August 27, 2013
During their monthly lunches at Murphy’s, ROMEOS members have solved major problems such as how to balance the federal budget, achieve peace in the Middle East, and get the two political parties to work together. As member Bill Krantz attests, “These were relatively easy for our experienced group.”
The Retired Old Men’s Eating Out Society (ROMEOS) was first established in the mid-80’s when Department of Chemical Engineering (ChE) instrument maker Willy Grothe, electrical engineer Norm Taylor, and Professor Elmer Lauer began going out to lunch together during the first week of each month, sometimes with other ChE staff. Lauer would regale the group with stories of his cross-country Model-T road trip in the early '30s and his work in the northwest timber industry.
As time passed, new members Professor Ron West, race walker Professor Klaus Timmerhaus, and Professor Bill Krantz became mainstays. Both Lauer and Timmerhaus remained active with the group within months of their “moving on to the celestial chapter of the ROMEOS” at ages 97 and 86, respectively.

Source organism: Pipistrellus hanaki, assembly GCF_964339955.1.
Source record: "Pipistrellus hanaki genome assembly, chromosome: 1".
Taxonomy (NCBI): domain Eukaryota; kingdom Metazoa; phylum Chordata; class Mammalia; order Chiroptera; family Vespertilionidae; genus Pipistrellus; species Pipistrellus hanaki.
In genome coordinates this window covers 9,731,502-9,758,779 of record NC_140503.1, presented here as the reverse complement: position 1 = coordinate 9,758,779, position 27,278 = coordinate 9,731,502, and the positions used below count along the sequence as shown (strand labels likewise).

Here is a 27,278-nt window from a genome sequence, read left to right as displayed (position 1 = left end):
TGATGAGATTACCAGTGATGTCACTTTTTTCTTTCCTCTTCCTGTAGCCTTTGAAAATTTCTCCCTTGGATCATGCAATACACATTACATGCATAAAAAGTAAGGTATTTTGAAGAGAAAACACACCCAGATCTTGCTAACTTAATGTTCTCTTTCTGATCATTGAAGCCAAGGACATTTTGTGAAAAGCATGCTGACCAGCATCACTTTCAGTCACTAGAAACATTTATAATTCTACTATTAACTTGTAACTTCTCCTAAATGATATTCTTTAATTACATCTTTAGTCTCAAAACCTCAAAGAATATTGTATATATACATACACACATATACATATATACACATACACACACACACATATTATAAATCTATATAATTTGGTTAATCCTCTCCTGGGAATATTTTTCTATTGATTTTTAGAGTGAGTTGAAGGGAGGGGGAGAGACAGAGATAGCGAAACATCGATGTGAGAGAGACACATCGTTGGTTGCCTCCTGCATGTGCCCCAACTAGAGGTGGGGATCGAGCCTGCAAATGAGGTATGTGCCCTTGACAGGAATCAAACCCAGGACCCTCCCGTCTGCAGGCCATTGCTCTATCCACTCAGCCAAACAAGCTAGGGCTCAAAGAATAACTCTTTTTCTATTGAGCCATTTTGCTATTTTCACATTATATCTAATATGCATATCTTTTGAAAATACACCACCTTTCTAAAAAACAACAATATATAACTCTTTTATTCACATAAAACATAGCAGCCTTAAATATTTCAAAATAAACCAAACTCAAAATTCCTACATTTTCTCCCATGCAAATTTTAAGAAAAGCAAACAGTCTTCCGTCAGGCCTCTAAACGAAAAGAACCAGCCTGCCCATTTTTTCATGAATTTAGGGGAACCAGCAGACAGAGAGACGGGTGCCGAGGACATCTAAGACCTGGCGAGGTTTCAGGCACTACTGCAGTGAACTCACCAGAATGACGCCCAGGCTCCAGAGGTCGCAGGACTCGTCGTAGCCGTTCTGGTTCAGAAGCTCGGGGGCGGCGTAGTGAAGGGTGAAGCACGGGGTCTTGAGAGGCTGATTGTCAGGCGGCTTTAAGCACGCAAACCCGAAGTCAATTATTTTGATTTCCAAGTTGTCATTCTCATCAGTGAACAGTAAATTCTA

According to West, during luncheons “we talk about students whom we remember and past events such as evacuating the building because of an offensive release. We have also addressed some of the major problems facing humankind. I can say that we look back on our days in the department with great fondness, but really enjoy retirement.”
Guests through the years have included Professor Dave Clough; Professor Jim Carley, who lives in Arizona but just celebrated his 90th birthday in Boulder; and Professor Lee Brown, who currently lives in New Mexico. Professors Rich Noble and Bob Sani occasionally attend ROMEOS luncheons, though as Krantz relates, “the jokes we tell at our ROMEOS luncheons are so bad that it takes several months for them to recover sufficiently to join us again.” An honorary member of the ROMEOS is Assistant Dean for Research Opportunities Jeff Sczechowski, who although not retired, has been admitted to the group owing to his qualification of being “follically-challenged”.
The positive impact of having staying connected through the years is summed up well by Taylor: “It is now in reflection that I realize how wonderful these lunch meetings have been and continue to be, particularly in recounting some of the students who have passed through the chemical engineering department to go out and be successful engineers and business people. This is one of the blessings of being part of academia.”
(pictured: ROMEOS members Ron West and Bill Krantz. West is ballooning, while Krantz is getting up close and personal with a stingray.)